Whether you own a home, a condo, or rent your place, bundling discounts are one of the easiest ways to not only save money but to also simplify your overall insurance landscape.

“The obvious benefit to bundling your insurance policies is the money you can save, but another benefit is that bundling policies simplifies policy management,” says Jayson Greene, insurance expert with Carolina Insurance Professionals. 

“Save yourself the hassle of keeping up with multiple statements and renewal dates by combining your policies under a single insurance provider. Bundling policies makes maintaining statements and policy renewals a breeze. It’s a good deal all around.”


insuranceQuotes and Quadrant Information Services calculated the average economic impact of purchasing auto insurance with either home, condo or renters insurance using data from the largest carriers (representing 60-70 percent of market share) in each U.S. state and the District of Columbia. Averages are based on a 45-year-old married, employed female with a clean driving record. The hypothetical driver has a bachelor’s degree, an excellent credit score, no lapses in coverage and the following limits: $100,000/$300,000 (bodily injury), $100,000 (property damage), $100,000/$300,000 (UI/UIM), $10,000 (PIP) and a $500 deductible.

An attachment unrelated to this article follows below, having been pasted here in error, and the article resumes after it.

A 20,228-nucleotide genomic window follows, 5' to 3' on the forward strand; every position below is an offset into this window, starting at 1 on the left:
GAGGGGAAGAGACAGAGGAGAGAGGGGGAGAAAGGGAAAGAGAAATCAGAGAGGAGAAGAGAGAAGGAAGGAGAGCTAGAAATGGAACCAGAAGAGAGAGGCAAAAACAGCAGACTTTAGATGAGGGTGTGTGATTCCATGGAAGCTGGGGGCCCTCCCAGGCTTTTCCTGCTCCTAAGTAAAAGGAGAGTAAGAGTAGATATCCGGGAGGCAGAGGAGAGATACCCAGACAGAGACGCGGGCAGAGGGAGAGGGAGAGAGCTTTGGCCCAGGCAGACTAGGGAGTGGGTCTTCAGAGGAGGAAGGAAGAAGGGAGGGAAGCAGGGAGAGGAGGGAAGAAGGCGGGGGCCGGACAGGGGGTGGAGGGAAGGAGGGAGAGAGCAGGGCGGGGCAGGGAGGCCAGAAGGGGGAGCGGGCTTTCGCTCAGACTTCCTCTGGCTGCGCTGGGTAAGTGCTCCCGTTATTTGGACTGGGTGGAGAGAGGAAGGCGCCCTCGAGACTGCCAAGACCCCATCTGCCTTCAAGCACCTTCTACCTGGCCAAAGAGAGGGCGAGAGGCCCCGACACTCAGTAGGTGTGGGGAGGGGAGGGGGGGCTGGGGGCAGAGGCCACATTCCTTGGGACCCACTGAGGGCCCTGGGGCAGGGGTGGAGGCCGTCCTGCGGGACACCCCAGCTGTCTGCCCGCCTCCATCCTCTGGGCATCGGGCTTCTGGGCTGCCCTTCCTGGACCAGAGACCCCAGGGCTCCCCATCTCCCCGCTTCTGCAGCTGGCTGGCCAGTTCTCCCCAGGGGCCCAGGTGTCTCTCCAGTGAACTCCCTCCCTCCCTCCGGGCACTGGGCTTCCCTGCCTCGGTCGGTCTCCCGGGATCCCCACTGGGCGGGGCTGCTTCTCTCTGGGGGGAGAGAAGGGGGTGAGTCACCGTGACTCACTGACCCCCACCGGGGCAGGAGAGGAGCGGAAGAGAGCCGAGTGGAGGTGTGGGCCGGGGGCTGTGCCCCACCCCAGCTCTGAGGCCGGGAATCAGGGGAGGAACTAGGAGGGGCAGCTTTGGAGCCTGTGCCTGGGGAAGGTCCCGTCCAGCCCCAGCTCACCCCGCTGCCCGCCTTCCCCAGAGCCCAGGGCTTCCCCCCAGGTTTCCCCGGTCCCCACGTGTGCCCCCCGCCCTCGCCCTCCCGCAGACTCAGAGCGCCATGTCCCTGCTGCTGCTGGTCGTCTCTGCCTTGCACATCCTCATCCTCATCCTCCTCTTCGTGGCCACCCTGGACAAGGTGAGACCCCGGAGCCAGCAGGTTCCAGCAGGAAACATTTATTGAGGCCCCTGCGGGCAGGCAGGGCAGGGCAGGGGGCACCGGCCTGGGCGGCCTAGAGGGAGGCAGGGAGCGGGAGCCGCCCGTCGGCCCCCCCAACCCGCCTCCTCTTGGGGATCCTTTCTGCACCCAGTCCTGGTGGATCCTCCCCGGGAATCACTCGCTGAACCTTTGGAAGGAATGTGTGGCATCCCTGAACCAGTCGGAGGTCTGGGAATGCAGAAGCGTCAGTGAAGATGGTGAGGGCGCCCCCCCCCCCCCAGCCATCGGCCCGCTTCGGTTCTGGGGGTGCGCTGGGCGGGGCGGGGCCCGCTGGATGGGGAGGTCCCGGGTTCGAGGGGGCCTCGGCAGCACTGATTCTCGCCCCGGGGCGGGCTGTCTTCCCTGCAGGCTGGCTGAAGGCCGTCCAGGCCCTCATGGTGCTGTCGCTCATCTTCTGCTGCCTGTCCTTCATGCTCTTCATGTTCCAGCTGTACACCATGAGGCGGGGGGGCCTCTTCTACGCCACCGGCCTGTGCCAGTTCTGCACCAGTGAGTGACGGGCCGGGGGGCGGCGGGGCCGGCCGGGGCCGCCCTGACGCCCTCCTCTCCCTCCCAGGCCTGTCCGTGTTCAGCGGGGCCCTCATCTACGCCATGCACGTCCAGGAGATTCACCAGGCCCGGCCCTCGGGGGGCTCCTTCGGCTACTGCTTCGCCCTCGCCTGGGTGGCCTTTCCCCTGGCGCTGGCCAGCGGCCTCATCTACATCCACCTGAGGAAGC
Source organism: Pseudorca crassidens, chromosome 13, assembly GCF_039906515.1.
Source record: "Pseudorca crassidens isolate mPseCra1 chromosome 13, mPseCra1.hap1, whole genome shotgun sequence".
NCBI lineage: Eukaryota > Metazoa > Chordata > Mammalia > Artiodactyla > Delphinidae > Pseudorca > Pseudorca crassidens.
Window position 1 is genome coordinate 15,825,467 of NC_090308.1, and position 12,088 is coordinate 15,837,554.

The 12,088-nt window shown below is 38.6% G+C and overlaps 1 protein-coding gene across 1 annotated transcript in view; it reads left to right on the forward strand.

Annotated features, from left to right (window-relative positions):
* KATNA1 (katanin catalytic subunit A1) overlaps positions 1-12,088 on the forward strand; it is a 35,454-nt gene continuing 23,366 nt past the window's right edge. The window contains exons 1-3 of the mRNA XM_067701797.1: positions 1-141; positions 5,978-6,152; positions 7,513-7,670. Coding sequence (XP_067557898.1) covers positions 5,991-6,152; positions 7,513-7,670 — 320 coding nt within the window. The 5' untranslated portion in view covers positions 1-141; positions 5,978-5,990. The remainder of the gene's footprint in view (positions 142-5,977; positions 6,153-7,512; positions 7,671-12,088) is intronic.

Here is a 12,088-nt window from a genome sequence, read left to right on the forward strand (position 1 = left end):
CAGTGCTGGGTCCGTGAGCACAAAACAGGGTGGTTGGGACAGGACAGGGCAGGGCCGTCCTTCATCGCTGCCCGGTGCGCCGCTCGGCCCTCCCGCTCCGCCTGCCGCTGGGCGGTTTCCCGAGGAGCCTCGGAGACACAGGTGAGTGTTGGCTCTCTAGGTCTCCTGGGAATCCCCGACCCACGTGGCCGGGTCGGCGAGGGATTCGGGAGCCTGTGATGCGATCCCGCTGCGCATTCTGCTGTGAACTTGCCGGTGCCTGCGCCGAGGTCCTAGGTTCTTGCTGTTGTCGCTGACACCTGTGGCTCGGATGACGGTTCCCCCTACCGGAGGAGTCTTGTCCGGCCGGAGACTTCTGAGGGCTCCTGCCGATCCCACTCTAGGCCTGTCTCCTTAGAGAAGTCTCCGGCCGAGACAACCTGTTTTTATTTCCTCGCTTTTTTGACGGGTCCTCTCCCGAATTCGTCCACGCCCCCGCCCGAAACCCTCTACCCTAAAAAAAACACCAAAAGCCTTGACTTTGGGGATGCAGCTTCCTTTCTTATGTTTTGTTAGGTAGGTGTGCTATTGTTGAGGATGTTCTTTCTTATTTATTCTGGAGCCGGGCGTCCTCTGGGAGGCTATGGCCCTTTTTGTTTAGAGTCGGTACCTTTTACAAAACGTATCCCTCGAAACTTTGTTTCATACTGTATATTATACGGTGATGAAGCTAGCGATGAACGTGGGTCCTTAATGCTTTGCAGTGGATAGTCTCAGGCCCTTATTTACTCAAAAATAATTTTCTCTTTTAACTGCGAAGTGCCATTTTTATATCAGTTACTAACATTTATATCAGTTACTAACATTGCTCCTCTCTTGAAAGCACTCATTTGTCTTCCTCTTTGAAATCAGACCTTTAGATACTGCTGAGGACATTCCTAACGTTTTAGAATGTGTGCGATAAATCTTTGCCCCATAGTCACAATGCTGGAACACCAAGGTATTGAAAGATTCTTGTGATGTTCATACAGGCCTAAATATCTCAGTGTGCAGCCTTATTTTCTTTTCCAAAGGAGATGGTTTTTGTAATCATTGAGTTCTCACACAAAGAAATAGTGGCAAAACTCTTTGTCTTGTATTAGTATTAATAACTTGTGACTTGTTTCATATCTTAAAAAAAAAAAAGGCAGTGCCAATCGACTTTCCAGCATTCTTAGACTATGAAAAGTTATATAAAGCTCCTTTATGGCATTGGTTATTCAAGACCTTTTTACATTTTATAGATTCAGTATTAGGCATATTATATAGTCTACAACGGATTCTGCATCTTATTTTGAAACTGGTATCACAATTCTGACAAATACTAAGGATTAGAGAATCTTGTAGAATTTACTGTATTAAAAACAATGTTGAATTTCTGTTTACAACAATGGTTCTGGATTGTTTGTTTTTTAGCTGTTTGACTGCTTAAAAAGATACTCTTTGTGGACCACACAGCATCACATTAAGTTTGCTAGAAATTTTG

Home: based on single family, 2-story, 1800 square foot, frame home, built in 1976 and the following limits: $140,000 (dwelling), $70,000 (personal property), $300,000 (liability), $5,000 (medical), and a $500 deductible.

Condo: based on $50,000 (personal property), $100,000 (liability), $5,000 (medical), and a $500 deductible.

Renters: based on $50,000 (personal property), $100,000 (liability), $5,000 (medical), and a $500 deductible.

Please provide a valid zip code.